EEOC Adopts Amended Guidance Regarding Religious Discrimination, Adding Substantially to its Policy Regarding Accommodating Religious Practice

Mar 10, 2021

by Jim Layton

We previously noted that the Equal Employment Opportunity Commission (EEOC) proposed a substantial revision of Section 12: Religious Discrimination in the EEOC Compliance Manual (“Religious Discrimination Manual”). On January 15, 2021, the EEOC adopted a slightly revised version of the proposed Manual-again, in a 3-2 vote. The final version is available here. The “major comments” made on the proposed revision are summarized in an addendum included with that final version.

The new Religious Discrimination Manual replaces a version that had been in place since 2008. Relying largely on court decisions in the last decade, it expands various parts of Section 12.

Section 12 still reminds all employers that they cannot:

  • Indicate a religious preference when recruiting. Employers also cannot choose recruiting methods that have that “purpose or effect,” as word-of-mouth recruiting might do.
  • Exclude applicants because they may need reasonable accommodations for their religious beliefs, such as a somewhat modified dress code. The same rule applies to promotions.
  • Discriminate based on religious expression or practice when imposing discipline or adjusting wages or benefits.
  • Make the discriminatory preferences of customers or co-workers a basis for adverse action as to the religious employee.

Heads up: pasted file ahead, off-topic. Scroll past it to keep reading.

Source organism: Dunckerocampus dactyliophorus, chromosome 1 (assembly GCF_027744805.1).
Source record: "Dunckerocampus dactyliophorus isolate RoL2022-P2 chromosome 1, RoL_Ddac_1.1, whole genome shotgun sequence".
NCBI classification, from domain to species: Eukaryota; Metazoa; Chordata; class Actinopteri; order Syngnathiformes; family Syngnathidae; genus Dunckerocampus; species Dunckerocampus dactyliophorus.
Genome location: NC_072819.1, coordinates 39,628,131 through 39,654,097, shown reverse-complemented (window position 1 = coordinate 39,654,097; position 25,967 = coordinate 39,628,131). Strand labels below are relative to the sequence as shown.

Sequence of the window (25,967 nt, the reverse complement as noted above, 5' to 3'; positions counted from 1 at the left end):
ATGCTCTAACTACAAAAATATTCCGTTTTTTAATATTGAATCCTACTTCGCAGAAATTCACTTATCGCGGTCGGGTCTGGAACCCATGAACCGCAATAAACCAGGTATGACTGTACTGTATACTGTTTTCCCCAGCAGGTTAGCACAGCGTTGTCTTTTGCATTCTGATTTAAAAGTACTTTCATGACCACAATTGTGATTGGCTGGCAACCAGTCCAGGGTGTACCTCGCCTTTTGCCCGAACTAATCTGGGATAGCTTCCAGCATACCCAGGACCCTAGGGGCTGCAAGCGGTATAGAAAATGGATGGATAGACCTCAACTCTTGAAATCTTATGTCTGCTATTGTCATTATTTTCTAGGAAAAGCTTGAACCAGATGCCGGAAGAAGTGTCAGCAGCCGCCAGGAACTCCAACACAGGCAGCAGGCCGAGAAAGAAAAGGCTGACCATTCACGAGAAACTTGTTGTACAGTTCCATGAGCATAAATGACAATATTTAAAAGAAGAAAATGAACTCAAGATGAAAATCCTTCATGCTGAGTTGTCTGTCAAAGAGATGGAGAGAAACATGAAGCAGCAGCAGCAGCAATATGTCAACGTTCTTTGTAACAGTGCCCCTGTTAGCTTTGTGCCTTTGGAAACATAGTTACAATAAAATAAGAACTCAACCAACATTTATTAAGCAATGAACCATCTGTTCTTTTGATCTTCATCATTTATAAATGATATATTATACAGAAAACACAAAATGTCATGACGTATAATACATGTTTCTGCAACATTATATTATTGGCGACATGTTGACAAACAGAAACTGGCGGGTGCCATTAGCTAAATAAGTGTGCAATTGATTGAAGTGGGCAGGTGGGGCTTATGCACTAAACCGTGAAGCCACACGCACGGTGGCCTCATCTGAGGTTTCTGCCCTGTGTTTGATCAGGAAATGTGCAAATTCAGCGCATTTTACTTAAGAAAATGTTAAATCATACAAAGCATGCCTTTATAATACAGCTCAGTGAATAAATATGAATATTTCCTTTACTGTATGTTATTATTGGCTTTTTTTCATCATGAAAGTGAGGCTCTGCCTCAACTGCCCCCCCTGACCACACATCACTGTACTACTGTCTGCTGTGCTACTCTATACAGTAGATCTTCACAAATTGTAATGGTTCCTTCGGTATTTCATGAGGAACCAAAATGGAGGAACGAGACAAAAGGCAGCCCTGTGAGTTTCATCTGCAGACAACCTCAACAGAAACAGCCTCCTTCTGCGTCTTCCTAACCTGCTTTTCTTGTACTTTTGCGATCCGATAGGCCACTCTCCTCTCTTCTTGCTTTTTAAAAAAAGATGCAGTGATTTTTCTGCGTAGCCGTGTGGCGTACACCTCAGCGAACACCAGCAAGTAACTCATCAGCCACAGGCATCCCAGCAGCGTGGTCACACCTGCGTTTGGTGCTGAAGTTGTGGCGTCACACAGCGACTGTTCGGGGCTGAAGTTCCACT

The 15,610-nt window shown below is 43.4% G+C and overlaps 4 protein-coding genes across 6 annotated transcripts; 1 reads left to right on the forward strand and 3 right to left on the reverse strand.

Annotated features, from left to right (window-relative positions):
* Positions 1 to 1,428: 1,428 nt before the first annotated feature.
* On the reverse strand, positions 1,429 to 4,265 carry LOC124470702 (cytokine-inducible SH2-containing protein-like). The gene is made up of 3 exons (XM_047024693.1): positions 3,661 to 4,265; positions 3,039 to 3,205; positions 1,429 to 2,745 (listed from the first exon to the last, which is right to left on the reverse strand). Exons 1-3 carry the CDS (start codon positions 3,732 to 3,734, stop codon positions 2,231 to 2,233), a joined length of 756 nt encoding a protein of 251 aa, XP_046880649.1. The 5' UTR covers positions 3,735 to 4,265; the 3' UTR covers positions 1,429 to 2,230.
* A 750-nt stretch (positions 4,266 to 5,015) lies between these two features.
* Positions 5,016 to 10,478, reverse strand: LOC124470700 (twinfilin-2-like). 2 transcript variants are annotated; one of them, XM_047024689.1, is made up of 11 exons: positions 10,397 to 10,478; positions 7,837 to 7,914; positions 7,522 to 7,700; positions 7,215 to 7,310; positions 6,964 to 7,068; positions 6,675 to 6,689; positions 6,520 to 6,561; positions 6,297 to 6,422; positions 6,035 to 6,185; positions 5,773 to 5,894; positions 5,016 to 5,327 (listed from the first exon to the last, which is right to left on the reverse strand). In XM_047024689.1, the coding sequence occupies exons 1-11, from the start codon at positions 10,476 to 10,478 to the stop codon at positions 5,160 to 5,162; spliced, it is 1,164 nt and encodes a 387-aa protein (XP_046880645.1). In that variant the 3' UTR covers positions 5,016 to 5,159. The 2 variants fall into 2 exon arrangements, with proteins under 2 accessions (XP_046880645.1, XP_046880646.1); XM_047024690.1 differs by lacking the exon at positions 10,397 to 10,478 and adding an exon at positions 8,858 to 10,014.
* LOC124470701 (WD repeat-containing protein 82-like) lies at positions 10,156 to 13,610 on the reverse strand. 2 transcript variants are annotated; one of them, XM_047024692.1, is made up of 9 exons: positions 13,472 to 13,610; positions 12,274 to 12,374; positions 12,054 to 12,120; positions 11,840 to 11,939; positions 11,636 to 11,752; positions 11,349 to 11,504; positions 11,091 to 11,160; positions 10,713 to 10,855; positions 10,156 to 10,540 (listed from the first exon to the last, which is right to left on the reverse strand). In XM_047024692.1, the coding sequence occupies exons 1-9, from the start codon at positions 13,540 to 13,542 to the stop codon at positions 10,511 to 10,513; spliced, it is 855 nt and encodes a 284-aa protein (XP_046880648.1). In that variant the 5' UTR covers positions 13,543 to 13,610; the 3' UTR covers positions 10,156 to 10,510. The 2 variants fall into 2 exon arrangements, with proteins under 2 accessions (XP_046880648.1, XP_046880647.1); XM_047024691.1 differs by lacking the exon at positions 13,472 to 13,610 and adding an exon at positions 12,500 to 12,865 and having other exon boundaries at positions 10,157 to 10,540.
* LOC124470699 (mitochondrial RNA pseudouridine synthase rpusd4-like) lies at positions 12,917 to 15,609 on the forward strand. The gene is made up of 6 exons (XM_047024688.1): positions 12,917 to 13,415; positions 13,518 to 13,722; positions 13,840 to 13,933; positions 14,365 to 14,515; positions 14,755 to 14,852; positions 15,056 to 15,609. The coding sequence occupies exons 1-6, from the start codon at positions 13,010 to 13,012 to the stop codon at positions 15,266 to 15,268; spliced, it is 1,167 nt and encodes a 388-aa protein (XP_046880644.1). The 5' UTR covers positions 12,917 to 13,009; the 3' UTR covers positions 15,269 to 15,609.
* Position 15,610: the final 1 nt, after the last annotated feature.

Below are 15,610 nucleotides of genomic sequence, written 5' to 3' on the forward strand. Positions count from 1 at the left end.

The revised Manual adds significantly more detail regarding accommodations for employees’ religious practices. “The most common methods [of accommodation] are: (1) flexible scheduling; (2) voluntary substitutes or swaps of shifts and assignments; (3) lateral transfers or changes in job assignment; and (4) modifying workplace practices, policies, or procedures.”

  1. Flexible scheduling includes “flexible arrival and departure times, floating or optional holidays, flexible work breaks, use of lunch time in exchange for early departure, staggered work hours, and other means to enable an employee to make up time lost due to the observance of religious practices.” Examples are given of an employee who practices Islam who asks for time to pray, and a bus driver whose religion requires refraining from work on certain days. The Manual warns that the EEOC will consider it “insufficient” to eliminate only part of a conflict.
  2. The employer may not be required to arrange shift substitutes and swaps, but needs to accommodate those arranged by employees-though not if doing so imposes “an undue hardship.”